Unit Testing Netduinos

I got a basic Netduino over the weekend.  I created the basic “Hello World” example (make the on-board LED blink found in the Getting Started Guide).  I then tried to lift that code and load it into a test.  I thought about using a unit tests project with Rhino Mocks for unit testing and then an integration tests project for hooking up to the actual board.  To that end, I converted the Hello World Console Project into a Class Library Project.  I then renamed Main into something better and removed the static keyword.  I then added 2 test projects (one for unit, 1 for integration) and added a reference to the Netduino class project. 

The working code looks like this:

public class BoardLight
{
    public void LightBoardWhenButtonIsPressed(int interval)
    {
        OutputPort outputPort = new OutputPort(Pins.ONBOARD_LED, false);
        while (true)
        {
            outputPort.Write(true);
            Thread.Sleep(interval);
            outputPort.Write(false);
            Thread.Sleep(interval);
        }
    }

}

and the Integration Test looks like this (note the lack of an assert statement for the integration tests):

[TestClass]
public class BoardLightTests
{
    [TestMethod]
    public void LightBoardWhenButtonIsPressed_Success()
    {
        BoardLight boardLight = new BoardLight();
        boardLight.LightBoardWhenButtonIsPressed(250);
    }
}

I immediately got a warning like this:

Warning 1 The project ‘Tff.NetduinoExamples’ cannot be referenced. The referenced project is targeted to a different framework family (.NETMicroFramework)

A quick Bing search gives this post which is pretty close to the same problem.  MSFT’s answer makes sense to me:

Posted by Microsoft on 5/25/2010 at 11:28 AM

This is because it is not guaranteed that there will be runtime failures – it depends on which frameworks are installed on the deployment machine. If the deployment machine has the right list of framework families then your application will run fine, else there will be runtime failures. We are merely trying to warn you of the possibility of runtime failures on the deployment machine so that you can take appropriate action.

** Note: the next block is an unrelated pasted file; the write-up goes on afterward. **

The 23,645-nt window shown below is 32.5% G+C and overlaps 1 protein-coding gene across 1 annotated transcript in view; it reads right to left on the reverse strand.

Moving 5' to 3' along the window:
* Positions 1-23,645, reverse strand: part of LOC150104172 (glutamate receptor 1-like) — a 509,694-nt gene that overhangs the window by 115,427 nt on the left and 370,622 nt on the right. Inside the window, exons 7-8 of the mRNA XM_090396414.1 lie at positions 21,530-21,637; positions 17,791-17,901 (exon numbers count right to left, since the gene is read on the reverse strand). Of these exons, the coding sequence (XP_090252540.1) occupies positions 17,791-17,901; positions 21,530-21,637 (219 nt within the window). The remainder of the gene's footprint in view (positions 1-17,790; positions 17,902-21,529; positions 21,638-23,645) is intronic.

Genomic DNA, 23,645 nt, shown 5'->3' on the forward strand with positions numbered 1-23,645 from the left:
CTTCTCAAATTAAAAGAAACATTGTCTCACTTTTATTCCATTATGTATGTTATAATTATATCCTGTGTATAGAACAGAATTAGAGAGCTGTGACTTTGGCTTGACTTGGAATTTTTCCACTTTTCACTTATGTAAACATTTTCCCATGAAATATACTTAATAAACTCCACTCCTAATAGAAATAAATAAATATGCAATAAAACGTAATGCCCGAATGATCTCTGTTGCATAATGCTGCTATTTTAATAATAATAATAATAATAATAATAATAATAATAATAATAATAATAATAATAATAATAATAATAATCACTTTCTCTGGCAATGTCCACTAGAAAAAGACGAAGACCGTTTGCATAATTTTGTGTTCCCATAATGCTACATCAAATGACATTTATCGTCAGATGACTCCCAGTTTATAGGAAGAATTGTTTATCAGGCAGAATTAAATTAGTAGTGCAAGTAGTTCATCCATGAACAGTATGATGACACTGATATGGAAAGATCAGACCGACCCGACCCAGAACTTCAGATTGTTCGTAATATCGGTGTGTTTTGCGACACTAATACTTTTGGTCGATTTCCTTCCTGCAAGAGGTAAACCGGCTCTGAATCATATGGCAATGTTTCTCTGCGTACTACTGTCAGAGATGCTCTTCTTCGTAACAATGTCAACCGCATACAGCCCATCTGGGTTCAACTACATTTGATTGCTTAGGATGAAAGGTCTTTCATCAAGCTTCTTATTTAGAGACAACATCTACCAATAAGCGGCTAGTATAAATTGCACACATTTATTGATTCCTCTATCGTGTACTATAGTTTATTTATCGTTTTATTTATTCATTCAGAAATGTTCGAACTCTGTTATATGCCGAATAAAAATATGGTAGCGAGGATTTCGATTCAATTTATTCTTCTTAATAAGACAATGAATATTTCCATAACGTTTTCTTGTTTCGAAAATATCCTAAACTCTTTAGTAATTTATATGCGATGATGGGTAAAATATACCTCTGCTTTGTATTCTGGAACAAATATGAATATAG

Undaunted, I attempted to add a reference from my test project to the class library, however, the reference wouldn’t take:

image

 

And not suprisingly, when I pressed on and hit CTRL+R+T to see my test, it failed:

Test method Tff.NetduinoExamples.Tests.Unit.BoardLightTests.LightBoardWhenButtonIsPressed_Success threw exception:

System.IO.FileNotFoundException: Could not load file or assembly ‘Microsoft.SPOT.Hardware, Version=4.1.2821.0, Culture=neutral, PublicKeyToken=null’ or one of its dependencies. The system cannot find the file specified.WRN: Assembly binding logging is turned OFF.

To enable assembly bind failure logging, set the registry value [HKLM\Software\Microsoft\Fusion!EnableLog] (DWORD) to 1.

Note: There is some performance penalty associated with assembly bind failure logging.

To turn this feature off, remove the registry value [HKLM\Software\Microsoft\Fusion!EnableLog].

Kinda intesting, looks like MSTest doesn’t “just work” when coupled with Microsoft Micro Framework.  I posted this to the Netduino board here, no responses yet…

In the meantime, the entire project setup got me thinking – ok you have a project for unit tests where you can use a mocking framework and then a project for integration tests so you can actually hook up the board and run. Going back to the mocking framework – what actually are you testing? All of the examples show a light going on or nothing. How do you mock behavior and not post-action state? Do I build a testing rig that somehow evaluates that the method ran (some kind og diagnoatic trace?)

Turning to Osherove’s The Art Of Unit Testing, I checked out his section called “testing for event-related activities” on page 124. He recommends creating an inline anonymous delegate hooked into the event call (in this case, view.Load) with a tracking variable (in this case, loadFired). This smacks me of unit testing for unit testing sake. You can just run the event and see if there is an exception raised for the same kind validation.

What I realized is that the Netduino API needs some kind of pre and post variables and I use to verify state after I call a given method. Since I am a whole 24 hours into the API, my hope is that I have yet to discover those properties so I can check pre and post state….

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